Rockaway Beach waste water treatment facility upgrades protect Lake Taneycomo, local environment

ROCKAWAY BEACH, Mo. -- A stinky situation has improved in Rockaway Beach, as the county continues to upgrade the wastewater treatment plant.

"We found the treatment plant in a pretty bad state of neglect," Taney County Environmental Services Project Coordinator John Soutee said.

Soutee was called to check out the plant in Rockaway Beach several years ago when neighbors nearby kept complaining of a strong smell.

Ernest West with the Department of Natural Resources also found that the plant's problems weren't only stinky, but also threatening to nearby Lake Taneycomo.

"If they're not treating it right, we've got a lot of phosphorus, total suspended solids, and ammonia going in [the lake]. Ammonia is toxic to fish. The phosphorus will cause algae blooms," West said.

Those findings led to a rehabilitation project on the more than 40-year-old facility.

"The top thing on the list was the equipment that you have, get it operating correctly," West said.

The work at the treatment plant cost the county about $2 million. County officials say it was the price to pay for the health of the local environment.

Sewage from throughout the area comes to the Rockaway Beach facility and it will soon treat even more waste water.

"The city of Merriam Woods, the village of Bull Creek, and the City of Rockaway come into this waste water facility. In the near future, the Venice on the Lake subdivision," Soutee said.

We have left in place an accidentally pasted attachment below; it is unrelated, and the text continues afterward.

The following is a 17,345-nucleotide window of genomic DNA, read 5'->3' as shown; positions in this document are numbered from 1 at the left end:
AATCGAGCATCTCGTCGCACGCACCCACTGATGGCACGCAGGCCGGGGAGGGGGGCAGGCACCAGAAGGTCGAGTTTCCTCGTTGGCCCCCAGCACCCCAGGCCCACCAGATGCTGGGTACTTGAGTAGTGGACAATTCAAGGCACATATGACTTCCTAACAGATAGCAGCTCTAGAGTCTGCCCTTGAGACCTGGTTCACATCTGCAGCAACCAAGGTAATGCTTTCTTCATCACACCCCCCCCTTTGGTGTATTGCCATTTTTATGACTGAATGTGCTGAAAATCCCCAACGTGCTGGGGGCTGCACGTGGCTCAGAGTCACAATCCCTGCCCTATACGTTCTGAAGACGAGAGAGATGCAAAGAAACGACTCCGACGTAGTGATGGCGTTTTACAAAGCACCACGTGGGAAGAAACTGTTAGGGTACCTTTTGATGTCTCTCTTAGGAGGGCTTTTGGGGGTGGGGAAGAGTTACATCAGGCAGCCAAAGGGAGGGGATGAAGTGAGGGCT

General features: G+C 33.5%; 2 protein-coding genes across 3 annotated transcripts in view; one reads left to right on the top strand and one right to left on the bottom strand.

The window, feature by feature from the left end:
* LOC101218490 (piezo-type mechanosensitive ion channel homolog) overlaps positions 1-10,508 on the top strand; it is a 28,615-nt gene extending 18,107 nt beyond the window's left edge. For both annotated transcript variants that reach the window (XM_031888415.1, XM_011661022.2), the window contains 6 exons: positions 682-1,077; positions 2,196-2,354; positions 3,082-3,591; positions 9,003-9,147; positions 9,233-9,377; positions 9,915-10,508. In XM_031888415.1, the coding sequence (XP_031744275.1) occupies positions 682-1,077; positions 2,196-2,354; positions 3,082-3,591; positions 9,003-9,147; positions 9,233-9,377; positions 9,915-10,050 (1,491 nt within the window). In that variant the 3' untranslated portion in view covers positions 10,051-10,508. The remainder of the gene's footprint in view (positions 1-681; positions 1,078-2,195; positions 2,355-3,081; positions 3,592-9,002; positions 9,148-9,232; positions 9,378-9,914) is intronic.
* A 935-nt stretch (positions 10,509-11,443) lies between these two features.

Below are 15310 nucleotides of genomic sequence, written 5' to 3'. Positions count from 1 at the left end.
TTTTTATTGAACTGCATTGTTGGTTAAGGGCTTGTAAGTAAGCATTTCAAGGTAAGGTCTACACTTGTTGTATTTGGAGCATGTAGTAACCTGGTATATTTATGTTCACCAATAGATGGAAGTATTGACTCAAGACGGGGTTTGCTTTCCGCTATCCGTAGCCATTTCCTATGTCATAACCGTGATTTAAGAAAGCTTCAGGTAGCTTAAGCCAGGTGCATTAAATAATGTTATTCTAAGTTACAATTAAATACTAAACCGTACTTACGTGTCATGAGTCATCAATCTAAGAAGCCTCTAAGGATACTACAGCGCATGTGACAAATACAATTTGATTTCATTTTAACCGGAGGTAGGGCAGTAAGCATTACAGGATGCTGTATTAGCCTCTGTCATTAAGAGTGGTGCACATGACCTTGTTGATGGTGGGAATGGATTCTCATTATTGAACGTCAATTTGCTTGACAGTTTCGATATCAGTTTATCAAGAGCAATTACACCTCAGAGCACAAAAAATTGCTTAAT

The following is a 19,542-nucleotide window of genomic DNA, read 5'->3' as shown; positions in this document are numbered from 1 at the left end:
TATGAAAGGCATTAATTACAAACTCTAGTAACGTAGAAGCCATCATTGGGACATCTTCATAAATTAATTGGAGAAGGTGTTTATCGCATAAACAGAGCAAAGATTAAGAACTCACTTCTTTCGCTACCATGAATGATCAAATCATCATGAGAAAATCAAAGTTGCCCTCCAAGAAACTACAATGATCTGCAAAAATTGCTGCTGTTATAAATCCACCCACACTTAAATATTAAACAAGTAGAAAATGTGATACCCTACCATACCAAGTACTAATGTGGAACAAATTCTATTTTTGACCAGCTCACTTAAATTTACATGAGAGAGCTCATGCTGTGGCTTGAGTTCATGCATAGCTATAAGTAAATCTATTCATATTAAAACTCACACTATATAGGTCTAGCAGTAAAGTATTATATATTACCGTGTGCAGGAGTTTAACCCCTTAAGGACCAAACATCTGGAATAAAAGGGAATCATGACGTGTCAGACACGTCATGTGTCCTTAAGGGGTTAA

The facility, now operated by a new contractor, has added things like additional aeroration to help with odor.

"This is a waste water plant. It stinks when they flush it and it stinks more when it gets here. But, once they get the initial treatment [that helps with odor], it's usually just a musty smell," West said.

The upgraded treatment equipment also now effectively keep the bad stuff out of the lake.

"The water going in to Lake Taneycomo is meeting limits now," West said.

It was a project that stopped a bad situation from spiraling down the drain.

"I don't even want to think what the situation would have been like today," Soutee said.

The rehabilitation project at that plant is almost complete. It was paid for by the Taney County sewer sales tax.